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U.S. defence chief on surprise trip to Afghanistan

07 march 2011, 14:25
0
Robert Gates and Hamid Karzai. ©AFP
Robert Gates and Hamid Karzai. ©AFP
U.S. Defense Secretary Robert Gates landed in Afghanistan Monday to gauge progress in the war with the Taliban amid tensions with President Hamid Karzai after nine children died in a NATO air strike, AFP reports.

Gates, greeted on his arrival in Kabul by the U.S. commander of troops in Afghanistan, General David Petraeus, was due to hold talks and a press conference with Karzai on Monday as part of a two-day visit.

The trip is likely to be dominated by questions over the deaths of civilians in international military operations.

The day before his arrival, Karzai angrily rejected a rare public apology from Petraeus over last week's accidental deaths of nine children as they collected firewood in Kunar, eastern Afghanistan, saying it was "not enough".

"Civilian casualties are a main cause of worsening the relationship between Afghanistan and the US," a statement from his office quoted Karzai as saying.

Hundreds of people took to the streets of Kabul on Sunday to protest against the deaths, shouting slogans including "Death to America -- death to the invaders".

Civilian casualties from coalition military operations against Taliban insurgents have long been a source of friction between Kabul and its Western allies and have aggravated difficult relations between Washington and Karzai.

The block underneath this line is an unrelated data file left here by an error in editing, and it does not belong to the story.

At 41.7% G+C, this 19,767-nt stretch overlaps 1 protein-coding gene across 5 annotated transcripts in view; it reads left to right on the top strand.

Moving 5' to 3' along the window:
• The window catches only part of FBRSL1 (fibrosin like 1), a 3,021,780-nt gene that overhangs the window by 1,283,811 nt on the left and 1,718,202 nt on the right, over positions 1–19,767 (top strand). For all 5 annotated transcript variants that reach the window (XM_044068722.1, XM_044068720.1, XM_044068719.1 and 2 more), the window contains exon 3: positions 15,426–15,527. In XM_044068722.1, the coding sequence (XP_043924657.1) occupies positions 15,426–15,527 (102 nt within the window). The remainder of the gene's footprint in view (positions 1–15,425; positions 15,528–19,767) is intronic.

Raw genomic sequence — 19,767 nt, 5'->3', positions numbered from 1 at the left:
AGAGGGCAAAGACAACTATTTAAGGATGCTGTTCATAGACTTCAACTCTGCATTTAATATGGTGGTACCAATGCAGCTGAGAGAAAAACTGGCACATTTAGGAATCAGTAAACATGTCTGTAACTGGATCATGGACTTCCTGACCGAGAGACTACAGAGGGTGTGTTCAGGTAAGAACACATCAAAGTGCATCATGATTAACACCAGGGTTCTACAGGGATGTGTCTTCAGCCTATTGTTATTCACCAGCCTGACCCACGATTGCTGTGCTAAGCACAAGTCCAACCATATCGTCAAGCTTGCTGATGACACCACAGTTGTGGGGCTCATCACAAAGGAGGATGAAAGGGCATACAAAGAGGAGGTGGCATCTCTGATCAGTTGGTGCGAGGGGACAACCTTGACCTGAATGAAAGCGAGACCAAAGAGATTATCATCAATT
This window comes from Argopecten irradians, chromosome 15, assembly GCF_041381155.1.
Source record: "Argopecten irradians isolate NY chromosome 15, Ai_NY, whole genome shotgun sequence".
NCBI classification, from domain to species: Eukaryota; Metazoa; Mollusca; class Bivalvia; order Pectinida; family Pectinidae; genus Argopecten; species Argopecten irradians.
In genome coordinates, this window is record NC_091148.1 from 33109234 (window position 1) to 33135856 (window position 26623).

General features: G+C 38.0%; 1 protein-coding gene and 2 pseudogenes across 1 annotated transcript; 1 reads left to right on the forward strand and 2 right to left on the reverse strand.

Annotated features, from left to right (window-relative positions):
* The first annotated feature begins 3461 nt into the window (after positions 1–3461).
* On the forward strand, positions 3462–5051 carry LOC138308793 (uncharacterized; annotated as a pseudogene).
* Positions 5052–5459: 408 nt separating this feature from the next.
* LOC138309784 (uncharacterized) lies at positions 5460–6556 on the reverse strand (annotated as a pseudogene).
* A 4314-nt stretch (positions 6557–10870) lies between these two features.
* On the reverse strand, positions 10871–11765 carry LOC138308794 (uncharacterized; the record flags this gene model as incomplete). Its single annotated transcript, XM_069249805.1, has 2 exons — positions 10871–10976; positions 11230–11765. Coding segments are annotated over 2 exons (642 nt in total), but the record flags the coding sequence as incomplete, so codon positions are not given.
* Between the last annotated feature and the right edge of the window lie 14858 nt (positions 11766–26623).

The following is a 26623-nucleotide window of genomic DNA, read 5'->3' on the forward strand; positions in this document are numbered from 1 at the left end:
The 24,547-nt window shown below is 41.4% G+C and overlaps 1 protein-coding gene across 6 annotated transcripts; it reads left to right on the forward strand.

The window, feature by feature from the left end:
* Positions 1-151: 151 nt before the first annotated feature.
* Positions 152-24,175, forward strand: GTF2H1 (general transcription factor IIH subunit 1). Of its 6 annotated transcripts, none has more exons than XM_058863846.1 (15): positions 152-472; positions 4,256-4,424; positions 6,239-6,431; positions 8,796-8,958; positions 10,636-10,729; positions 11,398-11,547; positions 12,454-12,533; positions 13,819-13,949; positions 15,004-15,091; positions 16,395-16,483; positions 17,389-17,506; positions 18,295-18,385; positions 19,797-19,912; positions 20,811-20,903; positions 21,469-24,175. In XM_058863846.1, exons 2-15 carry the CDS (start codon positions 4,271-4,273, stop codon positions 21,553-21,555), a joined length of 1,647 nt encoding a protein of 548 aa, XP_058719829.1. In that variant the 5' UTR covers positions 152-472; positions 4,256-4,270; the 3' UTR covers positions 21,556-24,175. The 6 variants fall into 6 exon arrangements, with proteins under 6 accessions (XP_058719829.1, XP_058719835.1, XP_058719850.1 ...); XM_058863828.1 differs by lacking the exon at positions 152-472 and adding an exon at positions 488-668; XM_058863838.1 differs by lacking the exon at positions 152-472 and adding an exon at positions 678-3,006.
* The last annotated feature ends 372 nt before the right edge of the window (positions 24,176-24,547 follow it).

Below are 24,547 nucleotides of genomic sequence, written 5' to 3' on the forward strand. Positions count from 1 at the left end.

But the latest furore comes at a highly sensitive time for the international military effort in Afghanistan, where 97,000 of the roughly 140,000 foreign troops are from the United States.

Afghan forces are due to start taking responsibility for security in a limited number of areas from July, allowing foreign troop withdrawals to start, and they are due to assume control across the country in 2014.

Karzai is expected to give details of where the transition process will start on March 21.

Gates has yet to indicate how many of the 97,000 American forces in the country could be withdrawn.

The defense secretary is expected to visit troops in Afghanistan's east and south during the trip, as well as holding talks with Karzai, Petraeus and US Ambassador to Kabul Karl Eikenberry.

Press secretary Geoff Morrell told reporters travelling with Gates that this was "not a decision-making trip" but added: "This will certainly inform him (Gates) on making those decisions in coming months."

It is the 13th trip to Afghanistan for Gates, who was last in Kabul in December and who plans to step down later this year.

Morrell said that "we are going to go south, we are going to go east, and he will come away from this visit hopefully with a better sense of how far we've come in the past three months."

Gates and military commanders say coalition forces, backed up by a surge of 30,000 US reinforcements ordered just over a year ago, have recently made headway against the Taliban, pushing insurgents out of strongholds in the southern provinces of Kandahar and Helmand.

But the US-led campaign in the south -- seen as the focus of the war and the birthplace of the Taliban -- will face a crucial test in the spring and summer, when the militant Islamists traditionally launch offensives.

Gates is due to travel to Germany and Brussels on Wednesday ahead of a meeting of NATO defence ministers from Thursday, where the war in Afghanistan and current crisis in Libya are expected to top the agenda.


By Dan De Luce

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